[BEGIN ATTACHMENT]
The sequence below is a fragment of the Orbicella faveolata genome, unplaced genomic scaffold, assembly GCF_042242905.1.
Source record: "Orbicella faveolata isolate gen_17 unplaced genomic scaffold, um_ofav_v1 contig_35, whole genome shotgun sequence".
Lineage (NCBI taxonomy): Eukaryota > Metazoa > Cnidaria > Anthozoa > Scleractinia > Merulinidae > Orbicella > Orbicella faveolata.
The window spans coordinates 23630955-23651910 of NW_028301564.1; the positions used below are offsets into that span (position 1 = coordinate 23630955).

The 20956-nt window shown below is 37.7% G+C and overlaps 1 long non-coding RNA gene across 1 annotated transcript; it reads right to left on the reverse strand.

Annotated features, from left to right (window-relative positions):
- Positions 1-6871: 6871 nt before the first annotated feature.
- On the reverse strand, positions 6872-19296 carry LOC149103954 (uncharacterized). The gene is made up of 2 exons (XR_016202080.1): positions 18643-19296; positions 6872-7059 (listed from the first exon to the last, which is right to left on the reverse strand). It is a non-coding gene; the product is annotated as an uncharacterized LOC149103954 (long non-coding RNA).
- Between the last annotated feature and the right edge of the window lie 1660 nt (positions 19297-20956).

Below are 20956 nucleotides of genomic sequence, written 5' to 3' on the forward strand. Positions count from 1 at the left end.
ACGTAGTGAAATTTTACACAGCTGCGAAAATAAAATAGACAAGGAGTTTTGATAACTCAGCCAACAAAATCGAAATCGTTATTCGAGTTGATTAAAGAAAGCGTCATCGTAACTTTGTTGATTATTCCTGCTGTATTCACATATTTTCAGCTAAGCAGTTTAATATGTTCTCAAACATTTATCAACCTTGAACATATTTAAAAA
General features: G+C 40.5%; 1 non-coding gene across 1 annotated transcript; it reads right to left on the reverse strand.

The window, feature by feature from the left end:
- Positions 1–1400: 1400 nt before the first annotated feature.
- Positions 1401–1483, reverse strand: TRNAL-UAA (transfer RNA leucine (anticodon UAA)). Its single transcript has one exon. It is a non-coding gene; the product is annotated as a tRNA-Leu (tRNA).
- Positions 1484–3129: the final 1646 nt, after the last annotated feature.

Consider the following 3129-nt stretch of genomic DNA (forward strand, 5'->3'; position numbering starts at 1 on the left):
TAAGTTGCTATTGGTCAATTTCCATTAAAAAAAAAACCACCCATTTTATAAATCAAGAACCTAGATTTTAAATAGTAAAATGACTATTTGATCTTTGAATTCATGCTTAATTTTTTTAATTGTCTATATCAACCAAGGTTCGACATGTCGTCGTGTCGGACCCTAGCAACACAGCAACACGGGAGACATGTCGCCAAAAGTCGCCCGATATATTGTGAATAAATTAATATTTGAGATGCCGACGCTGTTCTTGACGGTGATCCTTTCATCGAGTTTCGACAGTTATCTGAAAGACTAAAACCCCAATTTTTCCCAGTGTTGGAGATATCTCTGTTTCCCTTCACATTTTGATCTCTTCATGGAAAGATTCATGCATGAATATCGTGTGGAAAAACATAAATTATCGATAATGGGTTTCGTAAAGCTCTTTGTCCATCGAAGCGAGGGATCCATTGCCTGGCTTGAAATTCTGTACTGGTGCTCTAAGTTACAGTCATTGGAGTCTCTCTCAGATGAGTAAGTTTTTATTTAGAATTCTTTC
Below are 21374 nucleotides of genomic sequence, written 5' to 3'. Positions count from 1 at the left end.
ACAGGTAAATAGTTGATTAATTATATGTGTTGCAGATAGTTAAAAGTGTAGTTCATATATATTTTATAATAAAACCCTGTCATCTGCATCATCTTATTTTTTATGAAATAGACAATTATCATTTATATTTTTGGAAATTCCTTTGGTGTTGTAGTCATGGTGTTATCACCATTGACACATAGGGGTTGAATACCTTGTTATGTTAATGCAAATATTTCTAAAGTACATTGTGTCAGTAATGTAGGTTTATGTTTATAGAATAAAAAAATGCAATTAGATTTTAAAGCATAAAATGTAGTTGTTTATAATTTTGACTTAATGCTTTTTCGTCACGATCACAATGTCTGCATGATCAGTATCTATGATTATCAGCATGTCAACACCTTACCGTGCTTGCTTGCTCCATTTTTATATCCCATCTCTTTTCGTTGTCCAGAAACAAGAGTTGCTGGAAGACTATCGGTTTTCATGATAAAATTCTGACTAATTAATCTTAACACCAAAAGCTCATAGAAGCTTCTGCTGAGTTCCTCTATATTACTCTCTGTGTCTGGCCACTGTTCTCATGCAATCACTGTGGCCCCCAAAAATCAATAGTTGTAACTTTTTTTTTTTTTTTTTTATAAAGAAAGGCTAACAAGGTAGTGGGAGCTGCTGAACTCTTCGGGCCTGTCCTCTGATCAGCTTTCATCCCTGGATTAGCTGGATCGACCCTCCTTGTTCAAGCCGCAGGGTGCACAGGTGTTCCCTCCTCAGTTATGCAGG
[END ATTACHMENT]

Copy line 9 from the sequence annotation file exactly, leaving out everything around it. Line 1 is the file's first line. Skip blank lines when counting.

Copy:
- Between the last annotated feature and the right edge of the window lie 1660 nt (positions 19297-20956).